Goat protein? No whey!
If you’re still reading, you passed that test of will, and I’d like to tell you a bit about why I’ve been using goat milk protein to get really jacked (that’s a gross exaggeration) over the last couple months.
The gist is this: Mt. Capra’s line of goat milk-based products offer some great alternatives for those of us who feel like we’re verging on death when we consume too much traditional dairy.
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I’ve been experimenting with protein powders for about a year in an effort to get more protein into my diet. This has led to a little more exposure to dairy, and I’ve learned that rotating between cow and goat dairy products works well for me (see “The Pros and Cons of Dairy” and “Goat Milk: The Benefits of A2 Dairy“). Goat milk contains different ratios of the lactose and casein proteins responsible for many dairy sensitivities. It’s probably not safe for the highly sensitive, but it’s a good alternative for me.
So when Sarah suggested I give her favorite Mt. Capra products a try—Caprotein, Mineral Whey and Goat Ghee—I said “whey cool!”
Please forgive me.
Caprotein — This lacto-fermented goat milk protein has a simple list of ingredients and delivers 13 g of protein per serving. It’s the least-complicated of Mt. Capra’s protein line, and a great place to start if you are just introducing goat milk. I like that it’s “partially predigested,” because as gross as that sounds, this girl needs all the digestive assistance she can get.
In reality, the lacto-fermentation process is the same basic principle you’ve probably seen at work in your kombucha or sauerkraut, and it provides the same beneficial enzymes and probiotics. The probiotic quantities here are probably lower since the product isn’t refrigerated, but I still appreciate the digestibility.
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This protein powder includes natural vanilla flavor but no sweeteners. It’s slightly sweet from the naturally occurring milk sugars, but I don’t like a lot of sweetness and find this works well when blended with fruit.
I think it’s important to point out here that this goat milk product tastes like goat milk. There’s really no way to explain this unless you’ve had goat cheese or another goat milk product. Goat dairy has a much stronger flavor than bovine dairy, and it can be surprising. Prepare yourself for a good hit of goat with Caprotein. I didn’t mind, but if you loathe goat cheese, this product isn’t for you.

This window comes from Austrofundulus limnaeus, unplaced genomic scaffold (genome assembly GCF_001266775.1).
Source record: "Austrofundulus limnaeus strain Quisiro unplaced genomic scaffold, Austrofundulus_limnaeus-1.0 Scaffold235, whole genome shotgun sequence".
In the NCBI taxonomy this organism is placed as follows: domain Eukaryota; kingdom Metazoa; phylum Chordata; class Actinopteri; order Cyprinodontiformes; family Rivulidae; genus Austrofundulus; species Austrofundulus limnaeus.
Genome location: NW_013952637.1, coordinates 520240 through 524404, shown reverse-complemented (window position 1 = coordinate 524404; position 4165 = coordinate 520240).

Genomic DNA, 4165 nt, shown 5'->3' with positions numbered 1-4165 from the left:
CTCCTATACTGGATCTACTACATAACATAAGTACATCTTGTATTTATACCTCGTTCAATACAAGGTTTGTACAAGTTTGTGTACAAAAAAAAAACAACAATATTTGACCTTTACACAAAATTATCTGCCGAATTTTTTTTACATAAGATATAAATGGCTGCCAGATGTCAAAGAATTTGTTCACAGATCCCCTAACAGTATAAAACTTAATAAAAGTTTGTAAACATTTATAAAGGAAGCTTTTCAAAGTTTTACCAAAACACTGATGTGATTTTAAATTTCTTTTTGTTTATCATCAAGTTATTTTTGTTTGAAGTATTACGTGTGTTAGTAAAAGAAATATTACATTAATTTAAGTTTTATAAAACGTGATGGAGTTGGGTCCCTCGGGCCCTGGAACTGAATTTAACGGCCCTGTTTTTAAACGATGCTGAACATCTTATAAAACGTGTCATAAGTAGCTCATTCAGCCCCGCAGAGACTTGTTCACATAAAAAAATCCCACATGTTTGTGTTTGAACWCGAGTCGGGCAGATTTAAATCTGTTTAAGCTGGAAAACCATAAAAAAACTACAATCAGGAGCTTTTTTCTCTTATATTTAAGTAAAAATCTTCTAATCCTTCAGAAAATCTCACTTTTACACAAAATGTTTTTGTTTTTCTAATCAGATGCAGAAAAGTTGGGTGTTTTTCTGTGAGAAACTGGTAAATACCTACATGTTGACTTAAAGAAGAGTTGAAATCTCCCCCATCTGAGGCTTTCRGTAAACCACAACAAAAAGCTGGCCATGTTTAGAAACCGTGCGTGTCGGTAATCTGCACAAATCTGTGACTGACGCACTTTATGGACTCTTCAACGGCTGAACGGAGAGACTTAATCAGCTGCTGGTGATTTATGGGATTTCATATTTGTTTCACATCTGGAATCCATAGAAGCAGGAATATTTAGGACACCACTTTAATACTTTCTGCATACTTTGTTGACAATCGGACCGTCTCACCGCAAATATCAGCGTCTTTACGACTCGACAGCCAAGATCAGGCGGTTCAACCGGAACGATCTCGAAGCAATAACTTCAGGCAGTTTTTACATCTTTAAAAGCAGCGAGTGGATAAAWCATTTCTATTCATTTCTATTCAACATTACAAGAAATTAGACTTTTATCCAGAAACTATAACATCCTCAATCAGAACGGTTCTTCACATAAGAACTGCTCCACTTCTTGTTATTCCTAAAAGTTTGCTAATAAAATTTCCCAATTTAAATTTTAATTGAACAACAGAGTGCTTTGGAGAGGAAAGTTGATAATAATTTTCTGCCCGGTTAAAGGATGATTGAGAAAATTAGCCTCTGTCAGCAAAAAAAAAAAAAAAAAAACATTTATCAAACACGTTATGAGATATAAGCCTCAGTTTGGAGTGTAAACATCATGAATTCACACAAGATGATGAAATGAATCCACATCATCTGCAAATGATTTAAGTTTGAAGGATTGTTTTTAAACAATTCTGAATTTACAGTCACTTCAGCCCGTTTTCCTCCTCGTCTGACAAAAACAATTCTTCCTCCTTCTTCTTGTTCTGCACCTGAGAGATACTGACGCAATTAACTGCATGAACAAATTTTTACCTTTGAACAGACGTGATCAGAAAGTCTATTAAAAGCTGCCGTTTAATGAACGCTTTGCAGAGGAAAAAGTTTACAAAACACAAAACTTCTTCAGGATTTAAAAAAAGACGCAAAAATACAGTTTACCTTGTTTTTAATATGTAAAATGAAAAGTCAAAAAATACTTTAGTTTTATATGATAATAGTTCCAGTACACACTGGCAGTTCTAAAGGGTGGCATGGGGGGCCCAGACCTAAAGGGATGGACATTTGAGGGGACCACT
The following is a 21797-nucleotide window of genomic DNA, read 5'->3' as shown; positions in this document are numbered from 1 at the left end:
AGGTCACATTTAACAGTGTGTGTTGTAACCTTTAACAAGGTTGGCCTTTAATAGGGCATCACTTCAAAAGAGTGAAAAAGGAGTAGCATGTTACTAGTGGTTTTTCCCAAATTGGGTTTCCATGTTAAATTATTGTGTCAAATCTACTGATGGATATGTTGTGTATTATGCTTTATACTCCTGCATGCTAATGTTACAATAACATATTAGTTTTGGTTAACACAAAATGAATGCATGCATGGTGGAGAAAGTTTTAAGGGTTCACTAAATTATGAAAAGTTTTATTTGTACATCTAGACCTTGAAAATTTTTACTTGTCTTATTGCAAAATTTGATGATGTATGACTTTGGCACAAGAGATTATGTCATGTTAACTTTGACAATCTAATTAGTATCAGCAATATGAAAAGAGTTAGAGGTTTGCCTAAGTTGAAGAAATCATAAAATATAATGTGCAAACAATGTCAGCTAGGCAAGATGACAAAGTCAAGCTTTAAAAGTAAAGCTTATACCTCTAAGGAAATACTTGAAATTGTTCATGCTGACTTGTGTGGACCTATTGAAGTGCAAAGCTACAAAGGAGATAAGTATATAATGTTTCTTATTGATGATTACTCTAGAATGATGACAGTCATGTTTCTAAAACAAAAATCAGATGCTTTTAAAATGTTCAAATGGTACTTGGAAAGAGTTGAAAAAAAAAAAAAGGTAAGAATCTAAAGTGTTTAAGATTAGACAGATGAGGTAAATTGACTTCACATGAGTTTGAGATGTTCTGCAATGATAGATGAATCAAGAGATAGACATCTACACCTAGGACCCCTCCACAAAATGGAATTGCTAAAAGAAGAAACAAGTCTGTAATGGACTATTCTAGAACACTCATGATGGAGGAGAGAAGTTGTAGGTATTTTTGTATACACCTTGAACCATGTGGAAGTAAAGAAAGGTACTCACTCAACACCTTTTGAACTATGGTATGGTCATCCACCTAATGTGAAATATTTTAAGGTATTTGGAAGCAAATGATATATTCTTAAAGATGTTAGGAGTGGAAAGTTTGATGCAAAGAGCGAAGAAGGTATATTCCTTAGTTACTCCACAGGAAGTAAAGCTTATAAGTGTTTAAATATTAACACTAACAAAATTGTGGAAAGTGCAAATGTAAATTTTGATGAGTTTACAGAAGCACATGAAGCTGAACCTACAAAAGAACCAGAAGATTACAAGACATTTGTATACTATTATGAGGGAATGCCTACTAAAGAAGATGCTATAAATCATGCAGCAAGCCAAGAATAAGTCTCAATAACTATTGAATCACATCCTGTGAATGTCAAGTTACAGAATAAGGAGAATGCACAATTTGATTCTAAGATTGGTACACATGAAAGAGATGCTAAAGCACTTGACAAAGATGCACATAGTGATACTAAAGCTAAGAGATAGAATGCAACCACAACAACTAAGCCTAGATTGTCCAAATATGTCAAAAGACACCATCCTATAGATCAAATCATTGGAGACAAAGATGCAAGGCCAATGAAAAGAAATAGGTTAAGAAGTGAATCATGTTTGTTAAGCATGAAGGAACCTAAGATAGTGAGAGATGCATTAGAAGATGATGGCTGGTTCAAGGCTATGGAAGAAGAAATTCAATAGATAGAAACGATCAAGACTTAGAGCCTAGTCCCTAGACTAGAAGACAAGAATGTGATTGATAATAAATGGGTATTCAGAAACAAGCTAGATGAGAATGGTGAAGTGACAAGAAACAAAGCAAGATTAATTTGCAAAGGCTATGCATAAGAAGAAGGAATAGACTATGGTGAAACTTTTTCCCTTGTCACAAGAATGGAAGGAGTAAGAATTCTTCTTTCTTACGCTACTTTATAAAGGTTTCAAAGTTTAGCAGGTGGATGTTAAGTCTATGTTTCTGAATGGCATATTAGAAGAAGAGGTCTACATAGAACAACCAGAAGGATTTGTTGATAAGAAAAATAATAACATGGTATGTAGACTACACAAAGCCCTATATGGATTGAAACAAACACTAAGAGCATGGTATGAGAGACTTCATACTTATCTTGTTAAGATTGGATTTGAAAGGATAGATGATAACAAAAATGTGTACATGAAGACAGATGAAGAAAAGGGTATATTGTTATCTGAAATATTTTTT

If you are on the goat milk taste train, this product is a clean, simple alternative to bovine dairy protein that’s definitely worth a try.
Goat Ghee — Ghee is simply clarified butter, simmered until the proteins separate from the butter oil and can be skimmed off the top. Ghee is a nice alternative for those that can’t tolerate butter, and its higher smoke point make it suitable for high-heat cooking.
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I love the idea of goat ghee simply for its novelty. Sourcing from a different animal means slightly different nutrition and some nice variety, so I found myself using this quite a bit as a nice shift away from my normal fats.
I frequently substitute ghee for butter in baking, and my venture into goat ghee included eating it on toast, baking it into muffins and using it to make candied walnuts. In every case it seemed to perform just as well as regular ghee. It just really, really tastes like goat milk.
I thought this was most notable in those muffins. But my boyfriend, who I think would tell you he hates goat cheese, loved them. Even after I said “these muffins taste like goat milk” he was still oblivious to any overt goat flavor. If you know you like goat milk, I say go for it.
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Mineral Whey — This is probably one of the most interesting products I’ve ever tried. Mineral Whey is a savory whey product, but I view it more as a supplement. It has five times the potassium of a banana, and contains other naturally-occurring electrolytes plus 20 other macro and trace minerals like magnesium and calcium.
In other words, it’s a whole food alternative to electrolyte drinks with the benefits of a mineral supplement. Since I HATE taking supplements and often forget them, this is pretty appealing to me. I can usually remember to make a smoothie, and mixing in this supplement is a good alternative.
Since Mineral Whey is savory, my favorite use was adding a sprinkle to pasta. Like nutritional yeast, it has a cheesy, savory flavor and is quite salty, so while you could also mask the taste in a smoothie, I liked highlighting its this way.
Some other notes on dairy sensitivities, for the curious:
Being able to tolerate even a small amount of dairy has made it SO much easier for me to eat at restaurants, cook with my family and enjoy food. It’s one less thing to worry about when ordering.
Grass-fed bovine dairy offers some worthwhile nutrition, too, like Vitamin K2, and grass-fed butter and ghee is a good source of healthy fat. But I also find, anecdotally, that my friends also see a big difference in digestive symptoms when they eliminate dairy. I did so almost a year before I took out gluten.
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For this reason, I think it’s worthwhile to occasionally test dairy elimination-style.
- I’ve found my personal tolerance to be about 1 small serving a day.
- I tolerate more hard cheeses and fermented dairy, which are somewhat digested already, and more high-fat dairy products like heavy cream and butter.
- Products closer to the milk end of the dairy spectrum, like half-and-half and creamy cheeses, tend to be rougher on my system.
- My favorite dairy-free products are NutPods creamers and Forager Plain Cashewgurt. You can find more info on dairy alternatives in the post “5 Easy Swaps for Your Favorite Dairy Products.”
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